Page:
Insurance Company Bad Faith in Georgia
People buy insurance in order to obtain financial and legal protection in the event of an adverse event, and insurers owe their insured a duty of good faith and fair dealing. Unfortunately, insurance companies often create a work atmosphere that encourages denial of claims in order to increase the insurance company’s profitability. If you are a claimant or insured person who is not being provided a defense or indemnity that is owed under your Georgia policy, you may have the right to file a lawsuit against the insurer for bad faith. Our experienced Atlanta insurance bad faith lawyers can help you fight for the protection to which you are entitled. We serve insured people and claimants in Jonesboro, Decatur, and surrounding areas.
What Counts as Bad Faith?
In every insurance contract in Georgia there is an implied obligation to act in good faith. An insurer that delays, withholds or denies benefits that are owed to the insured in response to legitimate claims that the insurer filed in accord with the policy is acting in bad faith.
The type of insurance contract at issue may impact which bad faith statute applies to an insurer’s conduct. First party insurance, including automobile coverage, involves paying an insured directly for his or her losses. In Georgia, failure to pay a first party insurance claim is covered by O.C.G.A. § 33-4-6. In first person insurance cases, an insurance company that acts in bad faith is liable for the loss as well as whichever is more: $5000 or 50% of the liability. In cases covered by this statute, bad faith is a refusal to pay a claim for frivolous reasons or for no reason. An insured who wishes to make a claim under this statute must alert an insurer he is asserting bad faith and give 60 days for the insurer to pay the claim.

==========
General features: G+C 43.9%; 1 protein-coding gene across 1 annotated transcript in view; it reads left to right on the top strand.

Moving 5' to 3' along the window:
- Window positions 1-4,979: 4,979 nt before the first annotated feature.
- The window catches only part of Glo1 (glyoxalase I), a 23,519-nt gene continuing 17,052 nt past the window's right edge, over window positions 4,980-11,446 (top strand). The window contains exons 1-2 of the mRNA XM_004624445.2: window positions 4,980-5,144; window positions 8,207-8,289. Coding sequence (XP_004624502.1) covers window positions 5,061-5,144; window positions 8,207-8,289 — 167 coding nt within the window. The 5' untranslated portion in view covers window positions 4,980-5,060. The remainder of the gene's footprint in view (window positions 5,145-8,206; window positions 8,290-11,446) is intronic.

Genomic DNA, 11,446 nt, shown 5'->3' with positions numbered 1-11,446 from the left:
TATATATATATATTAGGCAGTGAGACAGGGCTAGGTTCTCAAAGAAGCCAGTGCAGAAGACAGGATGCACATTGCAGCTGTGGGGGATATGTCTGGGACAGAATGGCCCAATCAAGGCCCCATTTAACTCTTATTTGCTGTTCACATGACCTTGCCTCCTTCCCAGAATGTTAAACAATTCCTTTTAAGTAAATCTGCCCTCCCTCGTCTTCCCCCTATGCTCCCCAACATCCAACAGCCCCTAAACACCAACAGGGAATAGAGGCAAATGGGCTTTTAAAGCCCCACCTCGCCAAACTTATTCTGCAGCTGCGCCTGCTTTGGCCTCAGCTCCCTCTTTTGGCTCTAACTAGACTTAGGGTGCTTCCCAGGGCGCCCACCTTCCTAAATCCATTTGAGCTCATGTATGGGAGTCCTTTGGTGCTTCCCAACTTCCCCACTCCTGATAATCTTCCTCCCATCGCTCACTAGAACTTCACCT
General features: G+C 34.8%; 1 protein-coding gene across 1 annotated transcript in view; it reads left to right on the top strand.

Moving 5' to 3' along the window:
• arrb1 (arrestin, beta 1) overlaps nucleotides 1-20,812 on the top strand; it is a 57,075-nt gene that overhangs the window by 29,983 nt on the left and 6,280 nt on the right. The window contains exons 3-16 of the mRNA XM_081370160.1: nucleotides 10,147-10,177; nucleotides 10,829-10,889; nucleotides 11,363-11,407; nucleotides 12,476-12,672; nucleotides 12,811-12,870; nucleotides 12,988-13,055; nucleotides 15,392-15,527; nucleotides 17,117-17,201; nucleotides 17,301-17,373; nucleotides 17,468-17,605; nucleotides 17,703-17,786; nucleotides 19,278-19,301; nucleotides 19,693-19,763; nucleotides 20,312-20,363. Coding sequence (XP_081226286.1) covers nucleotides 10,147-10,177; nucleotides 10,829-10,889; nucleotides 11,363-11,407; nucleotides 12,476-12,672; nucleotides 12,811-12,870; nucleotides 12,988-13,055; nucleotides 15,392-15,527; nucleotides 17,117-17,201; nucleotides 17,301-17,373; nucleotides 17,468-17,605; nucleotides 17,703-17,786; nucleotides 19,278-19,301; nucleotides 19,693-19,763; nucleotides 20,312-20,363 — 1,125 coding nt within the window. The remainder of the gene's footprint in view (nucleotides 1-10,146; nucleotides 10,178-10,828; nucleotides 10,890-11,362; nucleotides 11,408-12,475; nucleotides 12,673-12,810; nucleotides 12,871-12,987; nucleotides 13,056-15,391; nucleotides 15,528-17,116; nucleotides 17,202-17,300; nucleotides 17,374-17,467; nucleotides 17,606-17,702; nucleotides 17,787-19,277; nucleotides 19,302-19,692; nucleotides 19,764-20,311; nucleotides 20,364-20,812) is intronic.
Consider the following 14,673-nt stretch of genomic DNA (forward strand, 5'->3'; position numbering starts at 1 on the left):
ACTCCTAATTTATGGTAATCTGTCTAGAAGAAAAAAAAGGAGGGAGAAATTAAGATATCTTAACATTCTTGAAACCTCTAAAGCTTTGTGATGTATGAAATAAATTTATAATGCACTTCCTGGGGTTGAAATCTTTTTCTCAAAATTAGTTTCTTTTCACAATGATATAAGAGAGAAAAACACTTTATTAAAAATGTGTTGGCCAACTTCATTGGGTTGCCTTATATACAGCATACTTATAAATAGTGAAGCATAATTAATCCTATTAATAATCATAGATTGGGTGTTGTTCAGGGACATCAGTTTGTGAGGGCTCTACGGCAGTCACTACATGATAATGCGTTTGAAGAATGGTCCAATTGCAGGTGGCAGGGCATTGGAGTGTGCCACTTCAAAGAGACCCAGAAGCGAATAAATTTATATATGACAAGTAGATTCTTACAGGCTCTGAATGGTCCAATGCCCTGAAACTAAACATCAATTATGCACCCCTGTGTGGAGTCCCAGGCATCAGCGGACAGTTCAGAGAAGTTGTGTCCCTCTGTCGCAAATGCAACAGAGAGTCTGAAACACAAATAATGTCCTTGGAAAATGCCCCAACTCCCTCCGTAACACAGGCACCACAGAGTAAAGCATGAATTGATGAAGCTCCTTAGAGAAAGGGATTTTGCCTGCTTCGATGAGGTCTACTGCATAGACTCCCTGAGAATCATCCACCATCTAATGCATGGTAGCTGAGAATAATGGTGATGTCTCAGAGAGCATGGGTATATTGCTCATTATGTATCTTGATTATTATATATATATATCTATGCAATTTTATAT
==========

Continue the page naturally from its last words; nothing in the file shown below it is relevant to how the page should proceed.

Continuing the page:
Payment or denial of a claim within a reasonable time frame is one duty of an insurance company. If you have made a claim to your insurer, you are entitled to a prompt response and answers to your questions. This includes an explanation for the denial and a policy provision supporting the denial.
Insurers also have a duty to protect you by settling a valid claim rather than expose you to a judgment for liability that is excessive. When dealing with liability claims by third parties, insurers must give the insured’s interests the same consideration it gives its own interests. This means that if there is a demand for settlement within policy limits and an insurer has knowledge of clear liability and special damages that are greater than the policy limits, the insurer must communicate with a plaintiff’s attorney and advise the insured of an offer to settle within policy limits. An insurer that fails to follow its obligation in this regard may be held liable for a judgment in excess of policy limits, attorneys’ fees, and punitive damages.